"Today, the Ministry of Foreign Affairs of Japan announced that negotiations on the update of the 1986 Convention on Avoidance of Double Taxation will begin on March 22," Daisuke Kitade, a researcher at Mitsui & Co. Global Strategic Studies Institute (Japan), said at the online discussion “Ukraine-Japan-EU trade connectivity: mutual impact and new opportunities”, an Ukrinform correspondent reports.
As noted, the convention, which is a legacy of Soviet times, is still in force between Japan and Ukraine. According to this document, Japanese companies in Ukraine have to pay higher taxes than the companies of other countries.
"Since Japanese companies have suffered from this outdated convention, I hope that the negotiations will be completed and the convention will be updated as soon as possible," said the Japanese researcher.
In turn, Ambassador of Ukraine to Japan Sergiy Korsunsky informed that the Embassy of Ukraine initiated this process after a series of meetings with the heads of six major trading houses of Japan.
"The Ministry of Finance of Ukraine reacted immediately, the Ministry of Foreign Affairs of Japan identified this as a priority for the Ministry of Finance of Japan, and they will begin online consultations. Our project has been submitted to the Japanese side," the diplomat said.
As noted in the analytical commentary by Daisuke Kitade and First Deputy Director of the New Europe Center (Ukraine) Sergiy Solodkyy, presented during the online discussion, the outdated convention has long raised reservations in Japan because legal entities of Japanese origin must pay a 15 percent tax when sending dividends to their parent company in Japan. Meanwhile, representative offices of other G7 countries have to pay a dividend tax of only 5 percent (Chinese and Korean companies pay the same share). Japanese business drew attention to the fact that the 15 percent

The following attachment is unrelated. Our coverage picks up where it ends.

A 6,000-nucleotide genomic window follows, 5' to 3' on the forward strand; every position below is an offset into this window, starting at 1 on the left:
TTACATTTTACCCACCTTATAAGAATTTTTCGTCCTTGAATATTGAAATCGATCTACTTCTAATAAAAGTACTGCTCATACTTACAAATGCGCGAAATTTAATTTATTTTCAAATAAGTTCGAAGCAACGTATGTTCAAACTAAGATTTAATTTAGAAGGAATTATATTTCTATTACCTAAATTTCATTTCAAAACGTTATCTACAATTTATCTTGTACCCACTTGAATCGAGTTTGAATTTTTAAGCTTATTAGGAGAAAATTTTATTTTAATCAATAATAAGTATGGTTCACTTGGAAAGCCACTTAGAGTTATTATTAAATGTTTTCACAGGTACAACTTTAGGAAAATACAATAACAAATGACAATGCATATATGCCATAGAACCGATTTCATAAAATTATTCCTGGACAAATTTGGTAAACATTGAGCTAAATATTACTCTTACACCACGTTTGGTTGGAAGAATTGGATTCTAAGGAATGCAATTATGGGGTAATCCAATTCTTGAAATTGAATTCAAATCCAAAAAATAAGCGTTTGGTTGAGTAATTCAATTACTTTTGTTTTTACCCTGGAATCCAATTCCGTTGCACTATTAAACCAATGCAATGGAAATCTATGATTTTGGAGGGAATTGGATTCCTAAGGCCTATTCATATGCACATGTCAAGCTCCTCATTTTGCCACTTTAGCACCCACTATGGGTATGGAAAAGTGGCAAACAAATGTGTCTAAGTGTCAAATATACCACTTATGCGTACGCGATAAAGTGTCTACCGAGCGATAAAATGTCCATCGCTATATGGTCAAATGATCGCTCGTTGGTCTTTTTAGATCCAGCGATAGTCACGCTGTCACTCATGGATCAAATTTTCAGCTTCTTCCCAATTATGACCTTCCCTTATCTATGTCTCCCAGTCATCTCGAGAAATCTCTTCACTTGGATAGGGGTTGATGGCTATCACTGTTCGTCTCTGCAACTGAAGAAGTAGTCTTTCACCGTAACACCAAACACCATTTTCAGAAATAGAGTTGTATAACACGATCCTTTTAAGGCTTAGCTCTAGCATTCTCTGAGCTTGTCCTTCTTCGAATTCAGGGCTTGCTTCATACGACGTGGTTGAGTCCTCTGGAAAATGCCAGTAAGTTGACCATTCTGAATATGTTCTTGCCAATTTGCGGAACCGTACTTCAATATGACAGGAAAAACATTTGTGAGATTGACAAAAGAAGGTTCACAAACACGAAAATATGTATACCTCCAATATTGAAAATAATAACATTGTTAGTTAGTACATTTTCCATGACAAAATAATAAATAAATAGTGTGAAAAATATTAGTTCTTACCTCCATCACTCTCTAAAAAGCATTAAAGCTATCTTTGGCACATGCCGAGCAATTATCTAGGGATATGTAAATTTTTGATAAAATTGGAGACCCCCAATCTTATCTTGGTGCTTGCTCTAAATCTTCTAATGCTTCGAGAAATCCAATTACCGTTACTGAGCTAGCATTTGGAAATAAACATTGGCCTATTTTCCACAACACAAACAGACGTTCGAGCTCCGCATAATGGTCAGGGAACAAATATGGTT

tax is provided only for companies from Japan and Belarus. Japan has already revised the old convention with other countries of the former Soviet Union; consequently, its companies in Russia, Kazakhstan and Uzbekistan pay only five percent. The agreement with Georgia was renewed on January 29, 2021. The settlement of this issue may have a positive impact on attracting Japanese investment, the researches consider.
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